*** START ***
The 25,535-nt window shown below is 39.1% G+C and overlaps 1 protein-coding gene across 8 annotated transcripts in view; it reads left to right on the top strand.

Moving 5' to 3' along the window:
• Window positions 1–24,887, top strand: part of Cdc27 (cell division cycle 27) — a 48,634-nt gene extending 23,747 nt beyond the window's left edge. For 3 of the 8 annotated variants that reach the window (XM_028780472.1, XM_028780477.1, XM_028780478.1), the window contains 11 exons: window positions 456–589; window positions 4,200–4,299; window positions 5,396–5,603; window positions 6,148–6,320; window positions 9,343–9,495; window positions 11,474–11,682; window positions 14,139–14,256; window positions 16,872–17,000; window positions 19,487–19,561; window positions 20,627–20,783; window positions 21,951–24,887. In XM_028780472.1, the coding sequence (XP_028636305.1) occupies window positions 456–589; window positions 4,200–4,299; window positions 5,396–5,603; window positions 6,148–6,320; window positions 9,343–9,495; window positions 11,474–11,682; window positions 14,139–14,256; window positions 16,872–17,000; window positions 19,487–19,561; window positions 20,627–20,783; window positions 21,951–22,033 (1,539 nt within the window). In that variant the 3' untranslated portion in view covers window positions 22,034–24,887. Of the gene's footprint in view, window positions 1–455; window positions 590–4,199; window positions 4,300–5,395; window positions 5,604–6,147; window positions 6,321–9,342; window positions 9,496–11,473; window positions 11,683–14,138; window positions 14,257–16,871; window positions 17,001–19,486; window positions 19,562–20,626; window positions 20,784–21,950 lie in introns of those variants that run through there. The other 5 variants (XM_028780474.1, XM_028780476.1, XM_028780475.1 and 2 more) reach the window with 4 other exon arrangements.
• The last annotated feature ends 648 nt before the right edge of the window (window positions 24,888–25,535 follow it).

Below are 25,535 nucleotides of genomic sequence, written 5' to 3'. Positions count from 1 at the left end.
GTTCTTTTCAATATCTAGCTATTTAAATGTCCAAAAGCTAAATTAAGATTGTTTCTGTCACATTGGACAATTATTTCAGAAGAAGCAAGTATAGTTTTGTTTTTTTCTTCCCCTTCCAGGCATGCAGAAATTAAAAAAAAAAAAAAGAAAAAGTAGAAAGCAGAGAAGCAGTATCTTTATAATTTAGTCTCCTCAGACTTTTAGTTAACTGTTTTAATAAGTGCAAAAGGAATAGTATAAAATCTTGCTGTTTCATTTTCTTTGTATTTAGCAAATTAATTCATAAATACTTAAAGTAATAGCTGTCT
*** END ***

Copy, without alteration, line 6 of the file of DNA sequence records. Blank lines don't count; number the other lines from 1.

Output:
GTTCTTTTCAATATCTAGCTATTTAAATGTCCAAAAGCTAAATTAAGATTGTTTCTGTCACATTGGACAATTATTTCAGAAGAAGCAAGTATAGTTTTGTTTTTTTCTTCCCCTTCCAGGCATGCAGAAATTAAAAAAAAAAAAAAGAAAAAGTAGAAAGCAGAGAAGCAGTATCTTTATAATTTAGTCTCCTCAGACTTTTAGTTAACTGTTTTAATAAGTGCAAAAGGAATAGTATAAAATCTTGCTGTTTCATTTTCTTTGTATTTAGCAAATTAATTCATAAATACTTAAAGTAATAGCTGTCT